Looking for answers to life's questions

My first flight in several years was an entirely different experience than any I’ve ever had. This was my first since becoming ill with Bells Palsy. I arrived at the airport hours early after being dropped off by my son on his way to work. It was a holiday; Veterans Day and the traffic was so very light in the morning. My son said that was the fastest he had ever made the 45 mile drive. We were able to use the carpool lane since I was with him. When I walked into the small terminal, there was no one in line to check in. So I handed over my bag and pre-printed boarding pass. I asked if my cane was going to be a problem. The jovial retort was “not unless you have a knife in there”. It would have to pass through the scanner but I would be able to keep it with me. I was asked if I needed a wheel chair. Explaining that I could walk just fine and the cane was for balance due to the balance issue they insisted that I would definitely need a chair on arrival in Seattle. I would be changing planes and the terminals were quite far apart. They were so insistent that I relented. We had a short conversation about my condition as I answered questions about what caused this. I explained that there were several theories but the general consensus was it was caused by the same dormant virus from Chicken Pox. It was also responsible for Shingles which I was lucky enough not to get. I was told that very often extreme stress or cold could be a factor by alternative health practitioners. I had both at the time in spades so who really knows. I do know that no one was aware that I’d ever had Chicken Pox as a child. I thought I was immune. So I toddled on down to my gate using my son’s backpack to hold my laptop, kindle, camera and i-pod along with my wallet and lunch. I was trying to travel light and not use my rolling laptop case. It was awkward putting the larger case in the overhead bins. But it was certainly easier to manage than all that weight on my back.
I waited for my flight enjoying some quiet reading time. As the plane was readying to board, I heard my name called to come to the check in podium. I was promptly boarded with all the others with small children and needing assistance. Well, I didn’t think I needed assistance but when I got on the plane I thought how nice it was not to have to face the crush of people while trying to negotiate with the cane and heavy backpack. I didn’t even get a chance to think about being put ahead of others it happened so fast.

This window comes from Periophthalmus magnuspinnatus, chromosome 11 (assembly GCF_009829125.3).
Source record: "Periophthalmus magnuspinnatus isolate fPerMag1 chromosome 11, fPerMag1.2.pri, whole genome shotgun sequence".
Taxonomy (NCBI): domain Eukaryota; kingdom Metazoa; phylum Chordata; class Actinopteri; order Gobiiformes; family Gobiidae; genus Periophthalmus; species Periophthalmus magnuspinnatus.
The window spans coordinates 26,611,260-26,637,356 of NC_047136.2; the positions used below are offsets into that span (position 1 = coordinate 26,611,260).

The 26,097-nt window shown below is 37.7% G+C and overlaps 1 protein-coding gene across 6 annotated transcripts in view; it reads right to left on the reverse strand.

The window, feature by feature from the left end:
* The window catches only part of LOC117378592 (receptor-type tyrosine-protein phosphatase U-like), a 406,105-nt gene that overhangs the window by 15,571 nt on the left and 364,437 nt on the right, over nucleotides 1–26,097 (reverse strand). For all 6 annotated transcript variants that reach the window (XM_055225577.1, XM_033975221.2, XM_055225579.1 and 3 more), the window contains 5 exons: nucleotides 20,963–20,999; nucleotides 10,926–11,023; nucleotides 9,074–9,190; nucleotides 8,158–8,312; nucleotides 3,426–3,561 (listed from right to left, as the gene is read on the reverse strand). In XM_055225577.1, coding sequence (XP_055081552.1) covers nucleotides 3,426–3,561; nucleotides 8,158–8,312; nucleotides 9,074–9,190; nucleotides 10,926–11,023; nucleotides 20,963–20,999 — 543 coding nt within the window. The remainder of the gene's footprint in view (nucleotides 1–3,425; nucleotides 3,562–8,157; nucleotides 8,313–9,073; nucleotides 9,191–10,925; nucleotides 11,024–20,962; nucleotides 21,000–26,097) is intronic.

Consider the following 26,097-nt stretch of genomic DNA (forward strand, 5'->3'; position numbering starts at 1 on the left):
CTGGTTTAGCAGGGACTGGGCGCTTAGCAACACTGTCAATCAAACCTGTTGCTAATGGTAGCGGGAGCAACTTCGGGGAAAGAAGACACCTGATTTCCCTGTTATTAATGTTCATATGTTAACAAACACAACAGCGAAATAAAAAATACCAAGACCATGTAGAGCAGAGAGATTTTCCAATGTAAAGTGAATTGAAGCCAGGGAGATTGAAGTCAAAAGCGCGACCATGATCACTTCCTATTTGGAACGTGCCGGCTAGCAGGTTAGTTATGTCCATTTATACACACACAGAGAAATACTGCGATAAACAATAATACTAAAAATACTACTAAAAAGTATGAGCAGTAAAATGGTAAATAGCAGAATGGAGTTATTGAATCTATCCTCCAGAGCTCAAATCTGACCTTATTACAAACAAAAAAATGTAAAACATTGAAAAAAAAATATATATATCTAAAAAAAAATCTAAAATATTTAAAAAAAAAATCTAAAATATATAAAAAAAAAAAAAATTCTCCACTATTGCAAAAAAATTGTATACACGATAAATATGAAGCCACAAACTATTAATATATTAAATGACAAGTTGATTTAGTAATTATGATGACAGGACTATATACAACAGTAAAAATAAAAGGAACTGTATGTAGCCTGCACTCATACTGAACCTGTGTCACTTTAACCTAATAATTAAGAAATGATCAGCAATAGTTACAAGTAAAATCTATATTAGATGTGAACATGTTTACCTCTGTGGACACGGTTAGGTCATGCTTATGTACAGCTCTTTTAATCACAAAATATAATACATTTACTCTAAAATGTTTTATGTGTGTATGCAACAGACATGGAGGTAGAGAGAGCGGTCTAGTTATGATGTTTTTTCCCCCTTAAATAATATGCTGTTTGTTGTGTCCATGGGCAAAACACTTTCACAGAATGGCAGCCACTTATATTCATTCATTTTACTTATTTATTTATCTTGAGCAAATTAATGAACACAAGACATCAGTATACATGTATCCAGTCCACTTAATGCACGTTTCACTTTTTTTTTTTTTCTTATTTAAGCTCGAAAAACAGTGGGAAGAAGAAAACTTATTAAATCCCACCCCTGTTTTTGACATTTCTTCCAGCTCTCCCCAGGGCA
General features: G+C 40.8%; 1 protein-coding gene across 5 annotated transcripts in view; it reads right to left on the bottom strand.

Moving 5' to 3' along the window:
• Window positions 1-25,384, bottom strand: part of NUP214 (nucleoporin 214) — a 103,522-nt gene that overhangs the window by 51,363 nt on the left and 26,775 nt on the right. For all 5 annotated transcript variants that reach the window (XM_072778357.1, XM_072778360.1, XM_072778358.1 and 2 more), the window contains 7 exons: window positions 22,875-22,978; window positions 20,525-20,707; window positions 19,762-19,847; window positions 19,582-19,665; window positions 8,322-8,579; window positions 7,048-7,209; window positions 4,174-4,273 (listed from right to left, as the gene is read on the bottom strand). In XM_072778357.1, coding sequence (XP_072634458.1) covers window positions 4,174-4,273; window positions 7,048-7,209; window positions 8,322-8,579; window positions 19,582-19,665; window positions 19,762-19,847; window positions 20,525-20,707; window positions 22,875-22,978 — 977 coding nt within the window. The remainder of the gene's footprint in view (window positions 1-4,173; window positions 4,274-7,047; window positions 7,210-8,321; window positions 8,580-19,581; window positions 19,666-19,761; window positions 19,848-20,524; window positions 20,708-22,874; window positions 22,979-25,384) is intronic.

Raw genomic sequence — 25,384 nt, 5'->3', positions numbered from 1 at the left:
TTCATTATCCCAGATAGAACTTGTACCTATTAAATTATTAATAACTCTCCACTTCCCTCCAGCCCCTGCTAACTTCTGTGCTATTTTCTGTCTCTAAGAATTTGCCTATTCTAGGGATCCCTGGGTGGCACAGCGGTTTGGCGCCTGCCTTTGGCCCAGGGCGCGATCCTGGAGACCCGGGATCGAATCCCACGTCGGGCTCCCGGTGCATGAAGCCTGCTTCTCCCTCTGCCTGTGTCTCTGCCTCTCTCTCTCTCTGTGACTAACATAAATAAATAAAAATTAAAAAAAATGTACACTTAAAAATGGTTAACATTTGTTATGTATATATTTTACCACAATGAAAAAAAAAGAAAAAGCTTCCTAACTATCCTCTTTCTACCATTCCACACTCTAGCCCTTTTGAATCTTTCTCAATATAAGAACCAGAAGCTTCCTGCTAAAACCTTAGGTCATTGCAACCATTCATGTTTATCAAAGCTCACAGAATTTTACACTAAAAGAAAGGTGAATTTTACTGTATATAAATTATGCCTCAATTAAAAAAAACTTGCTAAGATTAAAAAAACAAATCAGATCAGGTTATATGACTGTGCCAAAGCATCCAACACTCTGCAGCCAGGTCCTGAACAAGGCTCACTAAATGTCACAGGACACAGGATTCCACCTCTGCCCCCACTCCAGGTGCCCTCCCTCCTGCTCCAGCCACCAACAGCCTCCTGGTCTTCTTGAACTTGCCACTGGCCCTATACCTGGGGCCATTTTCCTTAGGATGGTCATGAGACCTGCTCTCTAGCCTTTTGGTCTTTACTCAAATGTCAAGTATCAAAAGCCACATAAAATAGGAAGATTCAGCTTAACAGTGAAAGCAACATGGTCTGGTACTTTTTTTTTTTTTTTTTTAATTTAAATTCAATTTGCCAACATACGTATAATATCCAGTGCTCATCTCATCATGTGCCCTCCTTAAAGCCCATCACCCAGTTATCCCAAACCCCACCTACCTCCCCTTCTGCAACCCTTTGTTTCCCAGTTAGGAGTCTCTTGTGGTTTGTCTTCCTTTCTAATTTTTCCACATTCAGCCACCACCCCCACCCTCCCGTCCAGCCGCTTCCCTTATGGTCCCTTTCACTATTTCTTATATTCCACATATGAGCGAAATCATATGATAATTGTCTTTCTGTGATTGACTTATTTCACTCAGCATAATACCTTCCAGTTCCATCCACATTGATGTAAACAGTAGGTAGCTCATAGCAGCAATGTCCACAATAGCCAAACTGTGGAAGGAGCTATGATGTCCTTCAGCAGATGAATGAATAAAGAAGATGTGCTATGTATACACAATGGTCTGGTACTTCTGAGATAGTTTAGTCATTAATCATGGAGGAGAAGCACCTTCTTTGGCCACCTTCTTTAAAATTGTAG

When I got off the plane in Seattle, they asked at the front of the plane if I was expecting a wheel chair and asked for my name. The chair was right outside at the bottom of the steps. Now I was really embarrassed. I can walk just fine though not very straight. Crushes of people can visually throw me off balance but I have never felt comfortable taking help from my family, much less strangers. Once inside, the nice young lady said we had a long way to go and a train to ride. She wasn’t kidding. By the time she stopped at my gate I was exhausted just from the ride. I would have missed my flight trying to make it on my own. But sitting in that chair left me feeling crumpled and old. Looking sideways to a reflection on a post, I saw my own mother as the wheelchair attendant had navigated her through O’Hare airport on her last trip to Germany. I remember how she struggled with knowing she needed the help and wanting to be strong and independent. When did I get that old and crumpled? I saw myself hunched over in the chair holding tight to my backpack and cane feeling rather insignificant and a nuisance all at the same time. Once again I was boarded before the rest of the passengers and dealing with the mixture of gratitude and shame. I have all my life been the caregiver. This was new and I was not comfortable with it. I would be the first to assure you that it was perfectly ok to accept the help but I was struggling with it deeply. Now I really know how my mother felt and I didn’t like it. There are so many of us who for one reason or the other wind up needing help for a bit of time. Some need help for a lifetime and you can see them struggling with the same emotions; gratitude that others are so willing to offer help and the embarrassment of needing it. Of course I know enough to tip well. Pushing me up the hill of a concourse is no small feat. The last wheel chair driver looked about ready for retirement himself.
My trip back to my son’s home has been arranged a bit differently. I am staying with my sister a bit longer than I originally planned so I can get a straight through flight with no plane changes. It will be worth the wait. In the meantime I’m taking care of my sister who is having as much trouble as I do accepting after surgery help. It’s slightly easier since she’s had to give me so much help and I owe her big time. I know that accepting help graciously is a gift for the other person but it does take some adjustment of my internal thoughts. This is the time in life where you find all the kindest of people who want to help and let you keep your dignity intact.
From my heart to yours,
Marlene

RIGHT FROM YOUR HEART

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